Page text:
40. Elok Putri Nimasari Universitas Sebelas Maret. elokputrinimasari@gmail.com

Elizabeth Bunga Dwi Untari, Ngadiso,


41. Sebelas Maret University. ebungadu@gmail.com
Abdul Asib
42. Elys R.R. Misrohmawati STKIP PGRI Ponorogo. elys.wati.id@gmail.com
Endang Susantini, Ulfi Faizah, Muji The State University of Surabaya.
43.
Sri Prastiwi endangsusantini@unesa.ac.id
44. Erma Kumala Sari Universitas Sebelas Maret. ermakumalasari@fkip.uns.ac.id

iv
LIST OF PARTICIPANTS

45. Ervan Johan Wicaksana IKIP PGRI Madiun. ervanjohanwicaksana@gmail.com


46. Esti Junining Universitas Brawijaya. esti@ub.ac.id
47. Fajar Cahyadi fajarcahyadi.cahyadi@gmail.com, mei_fita@ymail.com
48. Faridah Universitas Negeri Makassar. faridah@unm.ac.id
School of Post Graduates Indonesia University of
49. Fauziah Rahmat
Education, fauziahrahmat@rocketmail.com
Fida Chasanatuna, Hermawati Dwi
IKIP PGRI Madiun, Surakarta State University.
50. Susaria, Sunardib, Joko Nurkamtob, &
chasanatun71fida@gmail.com
Asrowib
School of Postgraduate Studies. lokamuonline@gmail.com,
51. Ghitha Loka Yuniar, Risty Justicia
justiciarisy@gmail.com
Gunarhadi, Sunardi, Tri Rejeki
52. Sebelas Maret University. gunarhadi@fkip.uns.ac.id
Andayani, Moh Anwar
53. Hanik Liskustyawati Sebelas Maret University. honey_hany86@yahoo.com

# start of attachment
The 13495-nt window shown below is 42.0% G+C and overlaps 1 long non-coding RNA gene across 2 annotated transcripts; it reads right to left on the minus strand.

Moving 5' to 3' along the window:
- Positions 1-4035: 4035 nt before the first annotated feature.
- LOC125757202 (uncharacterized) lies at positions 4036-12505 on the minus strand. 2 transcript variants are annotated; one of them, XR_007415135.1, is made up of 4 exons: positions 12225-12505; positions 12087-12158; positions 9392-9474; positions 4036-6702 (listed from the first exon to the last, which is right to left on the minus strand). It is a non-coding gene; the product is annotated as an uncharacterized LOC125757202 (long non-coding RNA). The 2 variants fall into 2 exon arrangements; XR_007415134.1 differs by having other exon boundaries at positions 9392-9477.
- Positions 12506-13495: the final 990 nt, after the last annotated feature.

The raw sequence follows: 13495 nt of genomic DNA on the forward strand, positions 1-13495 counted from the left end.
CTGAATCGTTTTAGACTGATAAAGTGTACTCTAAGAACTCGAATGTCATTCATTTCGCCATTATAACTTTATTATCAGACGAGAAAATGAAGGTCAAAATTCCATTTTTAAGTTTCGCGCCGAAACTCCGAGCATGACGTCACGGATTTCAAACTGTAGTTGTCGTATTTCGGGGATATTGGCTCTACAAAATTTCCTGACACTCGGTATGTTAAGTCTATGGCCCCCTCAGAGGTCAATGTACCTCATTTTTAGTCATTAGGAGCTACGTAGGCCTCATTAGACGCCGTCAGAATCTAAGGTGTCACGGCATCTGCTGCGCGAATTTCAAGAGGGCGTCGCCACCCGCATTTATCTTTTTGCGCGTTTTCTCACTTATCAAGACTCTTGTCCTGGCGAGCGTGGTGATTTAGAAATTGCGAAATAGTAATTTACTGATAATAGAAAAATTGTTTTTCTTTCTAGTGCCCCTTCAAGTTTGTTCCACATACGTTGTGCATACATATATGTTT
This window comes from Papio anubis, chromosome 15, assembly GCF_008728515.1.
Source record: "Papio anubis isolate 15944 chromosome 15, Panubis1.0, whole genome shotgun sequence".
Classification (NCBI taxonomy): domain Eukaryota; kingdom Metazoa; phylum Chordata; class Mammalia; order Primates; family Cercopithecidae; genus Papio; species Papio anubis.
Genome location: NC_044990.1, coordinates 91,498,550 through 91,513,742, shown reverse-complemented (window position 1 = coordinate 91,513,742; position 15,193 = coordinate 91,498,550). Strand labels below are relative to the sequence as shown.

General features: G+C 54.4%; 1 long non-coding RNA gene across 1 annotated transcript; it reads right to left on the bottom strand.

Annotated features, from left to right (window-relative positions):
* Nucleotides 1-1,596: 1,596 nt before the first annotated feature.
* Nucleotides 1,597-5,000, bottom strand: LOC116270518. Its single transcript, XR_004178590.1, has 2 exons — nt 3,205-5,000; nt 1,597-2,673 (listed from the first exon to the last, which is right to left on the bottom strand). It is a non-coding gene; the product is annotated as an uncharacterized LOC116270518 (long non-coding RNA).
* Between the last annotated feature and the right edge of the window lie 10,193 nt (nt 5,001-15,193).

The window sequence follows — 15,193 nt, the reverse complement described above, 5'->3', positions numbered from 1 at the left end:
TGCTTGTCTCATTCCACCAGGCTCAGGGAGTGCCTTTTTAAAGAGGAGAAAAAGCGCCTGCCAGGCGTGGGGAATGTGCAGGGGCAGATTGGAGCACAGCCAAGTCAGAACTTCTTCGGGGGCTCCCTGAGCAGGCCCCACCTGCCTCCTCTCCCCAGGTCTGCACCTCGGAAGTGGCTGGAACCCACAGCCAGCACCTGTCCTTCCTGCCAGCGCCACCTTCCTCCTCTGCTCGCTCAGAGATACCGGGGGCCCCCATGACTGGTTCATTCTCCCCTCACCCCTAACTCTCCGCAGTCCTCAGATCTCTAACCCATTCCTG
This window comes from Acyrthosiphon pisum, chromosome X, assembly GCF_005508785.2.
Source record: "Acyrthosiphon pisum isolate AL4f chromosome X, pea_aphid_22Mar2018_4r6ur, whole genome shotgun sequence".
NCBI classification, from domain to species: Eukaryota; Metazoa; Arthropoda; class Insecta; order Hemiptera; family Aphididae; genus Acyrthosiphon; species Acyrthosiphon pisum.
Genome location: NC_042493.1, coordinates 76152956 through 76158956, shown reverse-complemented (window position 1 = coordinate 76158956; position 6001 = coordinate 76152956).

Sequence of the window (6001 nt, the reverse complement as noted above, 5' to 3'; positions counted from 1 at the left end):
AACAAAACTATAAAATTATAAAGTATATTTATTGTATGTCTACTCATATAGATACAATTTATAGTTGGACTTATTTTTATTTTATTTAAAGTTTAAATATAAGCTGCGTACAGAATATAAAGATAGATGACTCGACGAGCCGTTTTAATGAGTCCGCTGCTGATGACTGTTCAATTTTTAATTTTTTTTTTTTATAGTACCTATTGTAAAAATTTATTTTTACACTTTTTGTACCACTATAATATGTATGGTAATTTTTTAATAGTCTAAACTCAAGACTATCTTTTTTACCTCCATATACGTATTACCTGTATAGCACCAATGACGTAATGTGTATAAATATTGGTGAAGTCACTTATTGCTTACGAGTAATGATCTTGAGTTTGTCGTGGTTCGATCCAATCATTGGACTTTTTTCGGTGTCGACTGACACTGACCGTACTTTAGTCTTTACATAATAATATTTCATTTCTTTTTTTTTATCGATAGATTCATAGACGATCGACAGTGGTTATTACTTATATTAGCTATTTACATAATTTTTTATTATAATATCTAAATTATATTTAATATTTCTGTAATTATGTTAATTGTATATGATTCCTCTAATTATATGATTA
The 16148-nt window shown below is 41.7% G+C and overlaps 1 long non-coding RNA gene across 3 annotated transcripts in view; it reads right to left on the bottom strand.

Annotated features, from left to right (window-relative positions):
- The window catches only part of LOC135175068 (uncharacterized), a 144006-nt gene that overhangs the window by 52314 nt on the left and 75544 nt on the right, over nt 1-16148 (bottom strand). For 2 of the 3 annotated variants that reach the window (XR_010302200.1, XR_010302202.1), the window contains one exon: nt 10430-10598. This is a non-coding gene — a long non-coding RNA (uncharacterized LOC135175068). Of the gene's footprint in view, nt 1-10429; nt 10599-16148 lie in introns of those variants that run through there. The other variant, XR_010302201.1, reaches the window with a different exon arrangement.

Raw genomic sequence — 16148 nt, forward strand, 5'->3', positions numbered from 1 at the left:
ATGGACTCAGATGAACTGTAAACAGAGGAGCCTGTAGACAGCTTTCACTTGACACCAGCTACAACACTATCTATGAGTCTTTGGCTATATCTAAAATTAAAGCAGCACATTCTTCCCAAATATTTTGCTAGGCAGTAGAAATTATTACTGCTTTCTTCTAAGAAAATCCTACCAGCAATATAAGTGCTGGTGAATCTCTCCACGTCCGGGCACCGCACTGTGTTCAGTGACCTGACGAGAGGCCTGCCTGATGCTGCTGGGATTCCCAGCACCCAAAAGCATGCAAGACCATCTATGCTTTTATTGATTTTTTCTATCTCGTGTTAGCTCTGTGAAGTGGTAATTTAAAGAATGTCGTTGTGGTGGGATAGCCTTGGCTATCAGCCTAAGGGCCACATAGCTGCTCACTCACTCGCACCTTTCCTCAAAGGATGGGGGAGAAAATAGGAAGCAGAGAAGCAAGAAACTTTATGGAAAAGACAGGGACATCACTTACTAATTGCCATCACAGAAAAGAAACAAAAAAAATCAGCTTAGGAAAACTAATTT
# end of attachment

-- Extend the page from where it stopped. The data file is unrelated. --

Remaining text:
54. Hanswaty Noho wathyhans@yahoo.com

55. Hastowohadi hastowohadi@gmail.com


Muhammadiyah University of Surakarta.
56. Hepy Adityarini
hepy.adityarini@ums.ac.id
IkaMaryani, Sri TuturMartaningsih, Ahmad Dahlan University, UAD.
57.
LailaFatmawati ika.maryani@pgsd.uad.ac.id
58. Ipop Sjarifah, Haris Setyawan Sebelas Maret University. ipopsyarifah@gmail.com
59. Irma Savitri Sadikin Semarang State University. savitri.irma85@gmail.com

Iswahyuni, Esti Junining, Dian Novita


60. Dewi, Alies Poetri Lintangsari, Universitas Brawijaya. iswahyuni_iskandar@yahoo.com
Pratnyawati Nuridi Suwarso

61. Jamilah Yogyakarta State University. jamilah3163@gmail.com

62. Joice Yulinda Luke Language Center, BINUS University. jluke@binus.edu

University of PGRI Semarang, University of PGRI


63. Joko Sulianto Semarang. sulianto.jo@gmail.com,
fitri_yulianti2907@yahoo.co.id

Karsono, Joko Daryanto, Sadiman,


64. Sebelas Maret University. karsono@fkip.uns.ac.id
Matsuri
Muhammadiyah University of Malang.
65. Kristi Nuraini, Miftahul Hamim
kristinuraini@yahoo.com
National Institute of Education, Nanyang Technological